Gerhard Berger says he understands why Sebastian Vettel would be interested in joining Racing Point for 2021, but if he were asked for his opinion, he would advise the Ferrari driver to retire.
Vettel will exit Ferrari at the end of the season and some believe he has already mentally done so given his recent performances, but it’s expected he will line up alongside Lance Stroll at Aston Martin Racing – currently known as Racing Point – replacing Sergio Perez.
A deal is rumoured to be done, but nothing can be announced until Racing Point and Perez agree a way forward, given the Mexican has a valid contract for next year.
But Berger thinks Vettel would be wise to retire from the sport given what he has achieved, but reckons the true racer spirit within is pushing the German to hang on to Formula 1.
“Sebastian is a four times world champion and has survived everything with good health,” Berger told German publication Sportbuzzer. “My advice would be to retire.”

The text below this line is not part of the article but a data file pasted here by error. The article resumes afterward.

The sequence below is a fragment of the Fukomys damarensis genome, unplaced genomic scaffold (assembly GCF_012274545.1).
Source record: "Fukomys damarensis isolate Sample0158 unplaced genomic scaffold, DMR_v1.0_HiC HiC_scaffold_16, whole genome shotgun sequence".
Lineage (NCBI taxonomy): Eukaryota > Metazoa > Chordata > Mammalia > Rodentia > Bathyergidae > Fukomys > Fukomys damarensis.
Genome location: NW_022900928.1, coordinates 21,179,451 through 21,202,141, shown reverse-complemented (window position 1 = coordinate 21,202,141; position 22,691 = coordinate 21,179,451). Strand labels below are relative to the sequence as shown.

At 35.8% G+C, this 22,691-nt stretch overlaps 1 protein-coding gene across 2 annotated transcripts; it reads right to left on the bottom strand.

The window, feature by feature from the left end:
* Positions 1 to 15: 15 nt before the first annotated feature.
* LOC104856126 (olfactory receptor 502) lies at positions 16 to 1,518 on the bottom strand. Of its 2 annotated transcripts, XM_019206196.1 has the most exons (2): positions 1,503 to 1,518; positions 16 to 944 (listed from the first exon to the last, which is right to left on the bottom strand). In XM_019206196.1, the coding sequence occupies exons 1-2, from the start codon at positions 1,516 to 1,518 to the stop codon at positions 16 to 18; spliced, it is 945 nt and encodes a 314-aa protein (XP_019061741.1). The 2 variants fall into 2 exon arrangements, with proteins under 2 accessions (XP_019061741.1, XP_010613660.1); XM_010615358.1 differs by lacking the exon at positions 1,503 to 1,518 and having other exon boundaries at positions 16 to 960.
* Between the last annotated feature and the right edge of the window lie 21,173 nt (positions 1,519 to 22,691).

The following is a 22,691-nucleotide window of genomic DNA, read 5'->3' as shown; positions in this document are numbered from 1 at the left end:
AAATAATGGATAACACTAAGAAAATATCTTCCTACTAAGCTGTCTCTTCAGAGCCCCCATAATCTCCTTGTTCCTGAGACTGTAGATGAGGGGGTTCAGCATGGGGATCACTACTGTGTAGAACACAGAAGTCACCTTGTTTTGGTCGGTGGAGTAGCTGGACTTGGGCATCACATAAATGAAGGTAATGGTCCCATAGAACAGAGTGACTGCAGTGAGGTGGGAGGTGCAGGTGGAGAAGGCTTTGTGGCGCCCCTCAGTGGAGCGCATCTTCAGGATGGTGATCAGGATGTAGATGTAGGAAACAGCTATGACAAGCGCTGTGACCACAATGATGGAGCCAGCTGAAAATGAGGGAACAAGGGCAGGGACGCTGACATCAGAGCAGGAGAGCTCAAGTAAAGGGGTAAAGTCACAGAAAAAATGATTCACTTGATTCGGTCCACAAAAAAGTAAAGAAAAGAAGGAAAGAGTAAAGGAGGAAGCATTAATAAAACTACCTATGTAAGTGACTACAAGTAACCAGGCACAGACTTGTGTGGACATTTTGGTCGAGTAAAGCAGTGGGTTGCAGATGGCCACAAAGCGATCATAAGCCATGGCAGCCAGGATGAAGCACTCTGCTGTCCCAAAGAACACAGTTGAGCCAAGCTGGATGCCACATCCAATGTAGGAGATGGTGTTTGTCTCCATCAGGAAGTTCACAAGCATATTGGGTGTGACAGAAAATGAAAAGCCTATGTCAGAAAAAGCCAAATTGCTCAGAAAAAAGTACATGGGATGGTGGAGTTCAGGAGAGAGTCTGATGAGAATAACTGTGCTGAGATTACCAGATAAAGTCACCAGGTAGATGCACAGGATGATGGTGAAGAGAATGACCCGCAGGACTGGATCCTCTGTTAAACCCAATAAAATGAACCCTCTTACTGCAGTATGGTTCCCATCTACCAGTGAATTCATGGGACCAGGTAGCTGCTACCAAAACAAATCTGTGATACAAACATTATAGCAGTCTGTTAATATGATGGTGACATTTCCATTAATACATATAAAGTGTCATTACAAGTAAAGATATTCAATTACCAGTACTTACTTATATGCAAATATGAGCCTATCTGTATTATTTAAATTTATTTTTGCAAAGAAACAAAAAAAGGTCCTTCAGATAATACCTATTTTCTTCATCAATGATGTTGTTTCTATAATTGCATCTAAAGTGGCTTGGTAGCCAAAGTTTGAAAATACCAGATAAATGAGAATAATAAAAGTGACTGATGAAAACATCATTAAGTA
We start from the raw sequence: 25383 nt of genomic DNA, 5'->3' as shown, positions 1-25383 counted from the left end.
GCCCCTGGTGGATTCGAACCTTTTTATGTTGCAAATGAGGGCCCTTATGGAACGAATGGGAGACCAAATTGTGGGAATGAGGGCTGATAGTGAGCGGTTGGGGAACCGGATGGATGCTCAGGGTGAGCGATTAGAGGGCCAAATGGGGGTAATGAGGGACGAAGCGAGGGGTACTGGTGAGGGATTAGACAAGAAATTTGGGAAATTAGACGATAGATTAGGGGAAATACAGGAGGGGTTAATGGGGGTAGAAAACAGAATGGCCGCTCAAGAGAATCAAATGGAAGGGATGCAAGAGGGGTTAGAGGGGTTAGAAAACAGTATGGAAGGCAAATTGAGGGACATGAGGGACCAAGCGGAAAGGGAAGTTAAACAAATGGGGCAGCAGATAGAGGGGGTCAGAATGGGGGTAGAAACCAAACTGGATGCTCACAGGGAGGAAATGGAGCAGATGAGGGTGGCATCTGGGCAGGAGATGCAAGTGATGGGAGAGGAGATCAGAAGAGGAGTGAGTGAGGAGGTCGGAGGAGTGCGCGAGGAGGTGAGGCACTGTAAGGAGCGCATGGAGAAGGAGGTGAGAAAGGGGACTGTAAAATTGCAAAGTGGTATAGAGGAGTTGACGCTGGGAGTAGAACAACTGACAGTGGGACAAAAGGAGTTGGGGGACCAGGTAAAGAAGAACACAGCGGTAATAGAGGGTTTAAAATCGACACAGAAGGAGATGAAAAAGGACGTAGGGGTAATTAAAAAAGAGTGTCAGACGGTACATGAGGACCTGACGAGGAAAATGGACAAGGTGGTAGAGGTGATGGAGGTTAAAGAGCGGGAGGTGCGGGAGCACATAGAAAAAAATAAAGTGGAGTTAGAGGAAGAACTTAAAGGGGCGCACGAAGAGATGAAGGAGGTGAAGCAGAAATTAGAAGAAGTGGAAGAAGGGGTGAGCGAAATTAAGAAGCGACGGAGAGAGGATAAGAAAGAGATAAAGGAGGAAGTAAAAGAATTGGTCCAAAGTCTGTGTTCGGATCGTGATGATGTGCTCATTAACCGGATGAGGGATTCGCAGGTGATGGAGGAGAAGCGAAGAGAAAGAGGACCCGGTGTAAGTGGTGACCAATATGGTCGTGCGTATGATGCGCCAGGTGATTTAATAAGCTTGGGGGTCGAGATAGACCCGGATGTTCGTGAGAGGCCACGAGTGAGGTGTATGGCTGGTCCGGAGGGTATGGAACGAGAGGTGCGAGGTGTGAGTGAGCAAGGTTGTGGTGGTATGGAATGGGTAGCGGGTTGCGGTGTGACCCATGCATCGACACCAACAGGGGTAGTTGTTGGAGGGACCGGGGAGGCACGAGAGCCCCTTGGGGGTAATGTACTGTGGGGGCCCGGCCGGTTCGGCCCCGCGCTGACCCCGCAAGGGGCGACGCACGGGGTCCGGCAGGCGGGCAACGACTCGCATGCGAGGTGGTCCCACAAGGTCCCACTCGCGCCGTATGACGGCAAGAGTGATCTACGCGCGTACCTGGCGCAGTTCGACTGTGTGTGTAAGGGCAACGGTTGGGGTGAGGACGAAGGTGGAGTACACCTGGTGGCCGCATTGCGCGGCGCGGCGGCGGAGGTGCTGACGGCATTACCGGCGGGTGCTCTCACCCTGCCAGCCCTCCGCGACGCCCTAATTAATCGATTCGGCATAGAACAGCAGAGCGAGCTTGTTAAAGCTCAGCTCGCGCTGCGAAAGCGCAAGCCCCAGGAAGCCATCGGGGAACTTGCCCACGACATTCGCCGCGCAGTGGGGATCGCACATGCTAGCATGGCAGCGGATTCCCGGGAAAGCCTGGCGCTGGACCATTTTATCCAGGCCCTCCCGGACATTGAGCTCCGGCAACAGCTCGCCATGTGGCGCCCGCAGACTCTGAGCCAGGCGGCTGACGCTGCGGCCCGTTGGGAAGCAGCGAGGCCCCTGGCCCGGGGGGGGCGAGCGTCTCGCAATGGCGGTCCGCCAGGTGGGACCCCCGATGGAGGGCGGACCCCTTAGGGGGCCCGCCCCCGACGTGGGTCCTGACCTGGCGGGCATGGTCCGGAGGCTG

Berger was co-owner of the Toro Rosso outfit in 2007 when Sebastian Vettel joined the grid. He spent one and a half seasons with the junior team before he was promoted to Red Bull.
Berger therefore knows Vettel well and understands the passion he has for motorsport, and says he wouldn’t be surprised by a switch to Racing Point.
“I know Sebastian very well. He is a thoroughbred racer, he wants to win races again. Racing Point is best suited for this at the moment.
“They have a car that Perez or Stroll can take to the podium. I would say that a calibre of driver like Sebastian is clearly worthy of the podium and can maybe beat Mercedes or at least play a role up there.
“It’s a much better situation than he finds himself in at Ferrari. So that’s a realistic alternative – and I would have total understanding if he took this step.”
Speaking of Ferrari, Berger believes they have a difficult road ahead of them to try and claw back the performance they have lost over the winter.
It will take some time before this performance disadvantage can be levelled out. Ferrari lost a second, that’s 50-60hp. Before that, however, they weren’t ahead of Mercedes in terms of performance. So you are looking for 70-80hp [to beat Mercedes]…at the level, it’s an incredibly hard job. It’s will be a year or two of work.”